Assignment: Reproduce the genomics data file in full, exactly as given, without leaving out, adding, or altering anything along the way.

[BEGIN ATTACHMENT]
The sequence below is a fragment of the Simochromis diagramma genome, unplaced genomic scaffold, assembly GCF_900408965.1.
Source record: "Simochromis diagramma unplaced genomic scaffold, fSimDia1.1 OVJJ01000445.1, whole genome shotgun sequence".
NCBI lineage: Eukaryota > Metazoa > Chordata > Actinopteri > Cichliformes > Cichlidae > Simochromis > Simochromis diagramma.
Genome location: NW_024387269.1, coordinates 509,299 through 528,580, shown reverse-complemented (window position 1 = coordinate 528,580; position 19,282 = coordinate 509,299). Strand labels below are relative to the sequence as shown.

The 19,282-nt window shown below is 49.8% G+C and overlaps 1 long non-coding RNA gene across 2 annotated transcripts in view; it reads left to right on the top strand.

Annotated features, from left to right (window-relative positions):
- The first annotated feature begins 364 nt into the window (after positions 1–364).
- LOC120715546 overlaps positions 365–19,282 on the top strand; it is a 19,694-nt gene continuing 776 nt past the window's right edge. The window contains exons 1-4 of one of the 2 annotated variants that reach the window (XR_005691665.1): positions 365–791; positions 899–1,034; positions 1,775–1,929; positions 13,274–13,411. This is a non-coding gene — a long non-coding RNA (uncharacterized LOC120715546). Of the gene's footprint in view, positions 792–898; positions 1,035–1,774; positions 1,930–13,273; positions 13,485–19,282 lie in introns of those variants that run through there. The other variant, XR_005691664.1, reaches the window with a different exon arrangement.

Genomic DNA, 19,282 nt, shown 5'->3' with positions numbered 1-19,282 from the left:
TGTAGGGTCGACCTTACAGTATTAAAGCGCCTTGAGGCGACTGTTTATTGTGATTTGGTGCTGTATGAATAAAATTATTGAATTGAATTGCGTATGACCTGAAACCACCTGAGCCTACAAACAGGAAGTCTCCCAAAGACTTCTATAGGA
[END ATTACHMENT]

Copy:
The sequence below is a fragment of the Simochromis diagramma genome, unplaced genomic scaffold, assembly GCF_900408965.1.
Source record: "Simochromis diagramma unplaced genomic scaffold, fSimDia1.1 OVJJ01000445.1, whole genome shotgun sequence".
NCBI lineage: Eukaryota > Metazoa > Chordata > Actinopteri > Cichliformes > Cichlidae > Simochromis > Simochromis diagramma.
Genome location: NW_024387269.1, coordinates 509,299 through 528,580, shown reverse-complemented (window position 1 = coordinate 528,580; position 19,282 = coordinate 509,299). Strand labels below are relative to the sequence as shown.

The 19,282-nt window shown below is 49.8% G+C and overlaps 1 long non-coding RNA gene across 2 annotated transcripts in view; it reads left to right on the top strand.

Annotated features, from left to right (window-relative positions):
- The first annotated feature begins 364 nt into the window (after positions 1–364).
- LOC120715546 overlaps positions 365–19,282 on the top strand; it is a 19,694-nt gene continuing 776 nt past the window's right edge. The window contains exons 1-4 of one of the 2 annotated variants that reach the window (XR_005691665.1): positions 365–791; positions 899–1,034; positions 1,775–1,929; positions 13,274–13,411. This is a non-coding gene — a long non-coding RNA (uncharacterized LOC120715546). Of the gene's footprint in view, positions 792–898; positions 1,035–1,774; positions 1,930–13,273; positions 13,485–19,282 lie in introns of those variants that run through there. The other variant, XR_005691664.1, reaches the window with a different exon arrangement.

Genomic DNA, 19,282 nt, shown 5'->3' with positions numbered 1-19,282 from the left:
TGTAGGGTCGACCTTACAGTATTAAAGCGCCTTGAGGCGACTGTTTATTGTGATTTGGTGCTGTATGAATAAAATTATTGAATTGAATTGCGTATGACCTGAAACCACCTGAGCCTACAAACAGGAAGTCTCCCAAAGACTTCTATAGGA